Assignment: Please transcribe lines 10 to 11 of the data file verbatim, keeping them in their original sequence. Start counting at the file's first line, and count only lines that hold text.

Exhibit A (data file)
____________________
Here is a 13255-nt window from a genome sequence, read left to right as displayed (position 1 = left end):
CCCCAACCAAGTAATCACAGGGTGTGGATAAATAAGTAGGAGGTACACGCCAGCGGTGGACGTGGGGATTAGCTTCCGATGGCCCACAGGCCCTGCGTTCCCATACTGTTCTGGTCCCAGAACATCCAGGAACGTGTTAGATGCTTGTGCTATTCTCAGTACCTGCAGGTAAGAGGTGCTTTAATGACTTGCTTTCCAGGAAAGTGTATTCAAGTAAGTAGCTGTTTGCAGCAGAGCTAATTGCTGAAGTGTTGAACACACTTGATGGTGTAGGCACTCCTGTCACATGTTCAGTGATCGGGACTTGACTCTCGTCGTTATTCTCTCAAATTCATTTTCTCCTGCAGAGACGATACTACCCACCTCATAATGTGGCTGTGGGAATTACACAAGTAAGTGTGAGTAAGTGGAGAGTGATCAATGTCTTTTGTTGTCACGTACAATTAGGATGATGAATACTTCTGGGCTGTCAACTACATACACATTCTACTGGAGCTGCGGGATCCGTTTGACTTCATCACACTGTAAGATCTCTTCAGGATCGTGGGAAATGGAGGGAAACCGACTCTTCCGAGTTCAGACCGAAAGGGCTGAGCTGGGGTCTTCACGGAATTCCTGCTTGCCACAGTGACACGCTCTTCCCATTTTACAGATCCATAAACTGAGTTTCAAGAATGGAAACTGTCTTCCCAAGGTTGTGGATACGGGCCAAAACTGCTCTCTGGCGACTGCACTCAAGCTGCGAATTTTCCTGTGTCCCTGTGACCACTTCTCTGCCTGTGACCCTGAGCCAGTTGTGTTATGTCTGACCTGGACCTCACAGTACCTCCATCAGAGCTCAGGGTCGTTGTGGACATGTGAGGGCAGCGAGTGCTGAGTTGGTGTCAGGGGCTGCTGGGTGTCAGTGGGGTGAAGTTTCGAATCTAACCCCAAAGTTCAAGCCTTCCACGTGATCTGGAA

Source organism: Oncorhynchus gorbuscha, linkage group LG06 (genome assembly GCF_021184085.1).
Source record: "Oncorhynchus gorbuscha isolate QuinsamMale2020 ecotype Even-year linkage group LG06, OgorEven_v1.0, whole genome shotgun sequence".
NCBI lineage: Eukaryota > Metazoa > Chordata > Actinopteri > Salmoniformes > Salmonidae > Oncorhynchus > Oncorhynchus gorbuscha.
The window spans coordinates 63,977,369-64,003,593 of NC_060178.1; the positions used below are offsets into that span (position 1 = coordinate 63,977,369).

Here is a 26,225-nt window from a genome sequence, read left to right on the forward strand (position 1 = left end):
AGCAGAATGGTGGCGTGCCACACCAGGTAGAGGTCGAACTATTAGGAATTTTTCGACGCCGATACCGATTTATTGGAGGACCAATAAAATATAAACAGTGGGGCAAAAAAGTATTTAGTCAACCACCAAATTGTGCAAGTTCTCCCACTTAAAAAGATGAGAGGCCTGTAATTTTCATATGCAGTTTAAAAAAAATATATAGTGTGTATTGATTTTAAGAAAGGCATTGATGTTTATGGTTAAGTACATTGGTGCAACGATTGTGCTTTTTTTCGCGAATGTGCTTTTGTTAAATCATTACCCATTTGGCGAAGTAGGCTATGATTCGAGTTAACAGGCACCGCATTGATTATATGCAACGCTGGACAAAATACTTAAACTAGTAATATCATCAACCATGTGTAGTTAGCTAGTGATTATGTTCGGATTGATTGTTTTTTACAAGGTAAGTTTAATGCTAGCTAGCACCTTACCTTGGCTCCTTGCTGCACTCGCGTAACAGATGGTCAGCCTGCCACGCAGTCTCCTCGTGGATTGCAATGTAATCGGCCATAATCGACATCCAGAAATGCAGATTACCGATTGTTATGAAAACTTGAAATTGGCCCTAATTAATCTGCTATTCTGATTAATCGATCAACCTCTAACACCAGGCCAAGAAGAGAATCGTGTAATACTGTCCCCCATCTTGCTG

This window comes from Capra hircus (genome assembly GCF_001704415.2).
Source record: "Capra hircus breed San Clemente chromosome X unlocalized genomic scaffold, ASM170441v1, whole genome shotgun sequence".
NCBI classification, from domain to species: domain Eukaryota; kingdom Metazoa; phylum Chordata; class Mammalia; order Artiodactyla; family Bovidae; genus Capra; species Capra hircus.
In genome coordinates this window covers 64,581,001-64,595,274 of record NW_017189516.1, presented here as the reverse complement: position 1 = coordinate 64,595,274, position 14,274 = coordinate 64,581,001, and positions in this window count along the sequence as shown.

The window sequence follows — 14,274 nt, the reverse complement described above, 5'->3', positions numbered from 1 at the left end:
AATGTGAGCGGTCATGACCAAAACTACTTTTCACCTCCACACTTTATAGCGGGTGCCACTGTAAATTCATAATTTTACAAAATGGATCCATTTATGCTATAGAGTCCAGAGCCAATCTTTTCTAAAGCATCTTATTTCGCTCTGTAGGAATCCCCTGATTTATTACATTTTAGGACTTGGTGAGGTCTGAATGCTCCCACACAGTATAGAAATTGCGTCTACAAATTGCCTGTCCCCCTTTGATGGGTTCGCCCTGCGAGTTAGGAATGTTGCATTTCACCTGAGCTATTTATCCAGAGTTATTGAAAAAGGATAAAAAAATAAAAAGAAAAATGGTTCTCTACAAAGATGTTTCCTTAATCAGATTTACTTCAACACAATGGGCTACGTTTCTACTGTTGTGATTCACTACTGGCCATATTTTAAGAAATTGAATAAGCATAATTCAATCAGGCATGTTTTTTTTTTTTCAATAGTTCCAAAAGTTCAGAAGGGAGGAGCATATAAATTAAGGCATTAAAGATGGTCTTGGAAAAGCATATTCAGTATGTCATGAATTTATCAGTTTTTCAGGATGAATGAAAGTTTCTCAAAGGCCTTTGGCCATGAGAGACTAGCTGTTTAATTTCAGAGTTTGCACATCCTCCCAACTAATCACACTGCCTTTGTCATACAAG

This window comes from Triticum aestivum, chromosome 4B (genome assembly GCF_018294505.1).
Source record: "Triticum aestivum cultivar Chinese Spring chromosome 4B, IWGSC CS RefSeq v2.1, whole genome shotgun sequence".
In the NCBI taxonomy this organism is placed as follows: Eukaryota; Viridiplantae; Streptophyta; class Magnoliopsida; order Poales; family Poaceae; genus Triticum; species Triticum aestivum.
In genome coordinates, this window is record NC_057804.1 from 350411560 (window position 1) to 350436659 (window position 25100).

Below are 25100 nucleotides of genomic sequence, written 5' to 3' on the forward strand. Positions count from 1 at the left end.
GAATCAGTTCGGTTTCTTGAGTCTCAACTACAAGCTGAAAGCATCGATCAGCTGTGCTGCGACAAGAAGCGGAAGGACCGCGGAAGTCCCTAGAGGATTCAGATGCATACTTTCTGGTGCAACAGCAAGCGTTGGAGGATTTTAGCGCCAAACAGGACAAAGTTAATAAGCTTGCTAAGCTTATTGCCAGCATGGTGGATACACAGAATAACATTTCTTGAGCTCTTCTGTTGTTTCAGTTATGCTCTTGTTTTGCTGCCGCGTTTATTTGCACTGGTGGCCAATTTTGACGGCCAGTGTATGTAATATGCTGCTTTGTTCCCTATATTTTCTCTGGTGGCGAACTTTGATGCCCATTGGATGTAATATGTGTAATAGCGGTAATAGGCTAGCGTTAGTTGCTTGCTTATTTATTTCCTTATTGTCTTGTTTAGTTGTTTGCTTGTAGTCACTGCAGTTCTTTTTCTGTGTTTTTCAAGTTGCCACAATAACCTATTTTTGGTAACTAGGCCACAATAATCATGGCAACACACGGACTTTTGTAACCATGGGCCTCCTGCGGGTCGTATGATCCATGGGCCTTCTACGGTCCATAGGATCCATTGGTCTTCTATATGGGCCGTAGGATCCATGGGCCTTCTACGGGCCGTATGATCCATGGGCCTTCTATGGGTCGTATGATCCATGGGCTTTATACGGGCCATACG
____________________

Source record: "Capra hircus breed San Clemente chromosome X unlocalized genomic scaffold, ASM170441v1, whole genome shotgun sequence".
NCBI classification, from domain to species: domain Eukaryota; kingdom Metazoa; phylum Chordata; class Mammalia; order Artiodactyla; family Bovidae; genus Capra; species Capra hircus.